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Our Broadband Condo: Looking Forward
(February 2006) At this time, we still have some outstanding issues to fully address the needs we identified.
We discussed some of these issues on the Networked Video/Television page:
We also have another minor issue to resolve:
Consolidating the Interconnects
Interconnect cables are unnecessarily complex and confusing.
Everyone agrees that the A/V world of the future is digital. We expended a lot of time and effort trying to connect a small number of digital devices together—and it looks like we'll need to use four different kinds of digital interconnects:
Why should we (or any other consumer) have to think about so many different interconnects? Why can't one interconnect do most or all of this?
Some key players in the consumer electronics industry have been thinking along the same lines, and we've started talking with them to learn about the new approaches being proposed to unify the A/V interconnects.
We'll keep you posted as we learn more.
Using the PC for Television
We started thinking about these issues a year ago when we first bought the condo, and we made our initial decisions soon afterward. As we planned the remodeling, we tried in incorporate the latest thinking we've heard about the future.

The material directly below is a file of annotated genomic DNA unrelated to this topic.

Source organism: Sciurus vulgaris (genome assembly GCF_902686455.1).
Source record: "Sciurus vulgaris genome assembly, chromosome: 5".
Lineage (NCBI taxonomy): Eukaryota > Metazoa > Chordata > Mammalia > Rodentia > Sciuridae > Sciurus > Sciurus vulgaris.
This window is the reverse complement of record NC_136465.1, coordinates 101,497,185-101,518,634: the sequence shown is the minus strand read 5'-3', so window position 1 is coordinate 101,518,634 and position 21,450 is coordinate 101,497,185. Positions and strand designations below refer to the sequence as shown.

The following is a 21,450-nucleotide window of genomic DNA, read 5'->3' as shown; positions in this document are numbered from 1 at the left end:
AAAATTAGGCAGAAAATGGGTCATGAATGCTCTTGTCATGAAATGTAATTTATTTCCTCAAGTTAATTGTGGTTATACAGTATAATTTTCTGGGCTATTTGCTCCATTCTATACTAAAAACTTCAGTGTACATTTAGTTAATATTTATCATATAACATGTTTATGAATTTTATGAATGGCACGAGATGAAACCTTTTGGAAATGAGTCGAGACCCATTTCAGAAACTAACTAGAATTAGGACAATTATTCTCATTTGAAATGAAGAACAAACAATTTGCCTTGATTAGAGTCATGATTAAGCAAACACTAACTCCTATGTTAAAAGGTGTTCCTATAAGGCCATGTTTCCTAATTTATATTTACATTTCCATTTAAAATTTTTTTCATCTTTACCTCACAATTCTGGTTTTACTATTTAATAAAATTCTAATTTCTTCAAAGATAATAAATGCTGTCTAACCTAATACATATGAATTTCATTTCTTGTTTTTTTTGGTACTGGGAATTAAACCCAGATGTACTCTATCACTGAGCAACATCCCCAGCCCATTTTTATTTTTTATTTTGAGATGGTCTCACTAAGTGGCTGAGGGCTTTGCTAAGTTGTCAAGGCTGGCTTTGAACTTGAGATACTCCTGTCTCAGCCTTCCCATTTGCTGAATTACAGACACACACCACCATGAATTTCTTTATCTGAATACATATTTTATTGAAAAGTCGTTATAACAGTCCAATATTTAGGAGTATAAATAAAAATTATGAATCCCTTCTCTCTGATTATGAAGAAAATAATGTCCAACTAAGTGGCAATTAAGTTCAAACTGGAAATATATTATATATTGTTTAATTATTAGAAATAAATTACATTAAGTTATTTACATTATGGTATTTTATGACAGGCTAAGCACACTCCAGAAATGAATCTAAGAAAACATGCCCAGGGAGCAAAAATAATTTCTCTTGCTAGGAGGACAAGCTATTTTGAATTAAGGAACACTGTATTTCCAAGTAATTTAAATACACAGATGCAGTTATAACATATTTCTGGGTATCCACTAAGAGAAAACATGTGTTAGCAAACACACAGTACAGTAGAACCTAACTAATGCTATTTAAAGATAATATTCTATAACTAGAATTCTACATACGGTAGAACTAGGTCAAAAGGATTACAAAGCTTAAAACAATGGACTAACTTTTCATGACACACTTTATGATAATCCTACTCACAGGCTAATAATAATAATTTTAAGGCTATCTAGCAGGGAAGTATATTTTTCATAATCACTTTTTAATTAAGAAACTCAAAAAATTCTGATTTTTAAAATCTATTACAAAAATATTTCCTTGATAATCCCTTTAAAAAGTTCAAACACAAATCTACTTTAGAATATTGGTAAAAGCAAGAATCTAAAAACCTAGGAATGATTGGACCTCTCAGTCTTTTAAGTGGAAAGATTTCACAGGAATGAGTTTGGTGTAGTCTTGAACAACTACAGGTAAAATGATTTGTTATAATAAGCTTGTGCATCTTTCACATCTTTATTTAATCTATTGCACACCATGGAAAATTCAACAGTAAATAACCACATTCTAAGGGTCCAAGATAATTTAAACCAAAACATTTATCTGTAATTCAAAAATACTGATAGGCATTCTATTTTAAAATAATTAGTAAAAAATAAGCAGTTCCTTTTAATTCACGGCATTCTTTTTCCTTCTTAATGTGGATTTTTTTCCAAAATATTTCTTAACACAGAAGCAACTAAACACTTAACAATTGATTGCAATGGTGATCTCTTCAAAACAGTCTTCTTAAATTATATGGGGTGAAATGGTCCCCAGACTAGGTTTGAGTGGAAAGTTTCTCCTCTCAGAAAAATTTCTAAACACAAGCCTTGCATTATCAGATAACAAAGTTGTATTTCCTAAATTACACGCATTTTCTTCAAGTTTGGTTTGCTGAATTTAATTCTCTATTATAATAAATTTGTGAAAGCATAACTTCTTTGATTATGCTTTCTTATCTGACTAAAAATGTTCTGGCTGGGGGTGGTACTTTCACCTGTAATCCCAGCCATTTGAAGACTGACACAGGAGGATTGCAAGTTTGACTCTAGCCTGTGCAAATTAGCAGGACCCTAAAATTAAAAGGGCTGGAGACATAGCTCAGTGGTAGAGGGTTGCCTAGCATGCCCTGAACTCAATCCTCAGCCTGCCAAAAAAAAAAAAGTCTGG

As television moves to digital and high definition, one of the biggest questions is the role of the PC. Should PCs play a role in the future television environment? What roles should PCs play? How should the PC and the TV be integrated? Should they be connected together in the same room or connected through a network in different rooms?
The industry is certainly not of one mind on the answers to these questions. As we reported last month in Vista, Viiv and Video: "With Viiv and Vista, Intel and Microsoft seem to be expressing somewhat divergent views on the role of home networking." Intel wants a new advanced PC in the living room as part of the entertainment center; Microsoft wants a Media Center PC somewhere in the house, with a Windows Media Extender at each TV.
Meanwhile, many companies in the consumer electronics industry would like to see video servers in the house—but most don't think they should be PCs. Video service providers have become enthusiastic about providing DVR functionality in set-top boxes they provide—but aren't sure how they should deal with video servers purchased by the consumer.
The Digital Living Network Alliance (DLNA) has brought many of these players together to define how video servers (which might be PCs) can interconnect and talk with video screens. Some products based on the initial DLNA specs were shown at CES 2006, and should appear on the market soon.
Vista, Viiv and DLNA will probably all be part of the future of high-definition television. As these products appear in 2006 and 2007, we should have a better idea of how these devices will work together.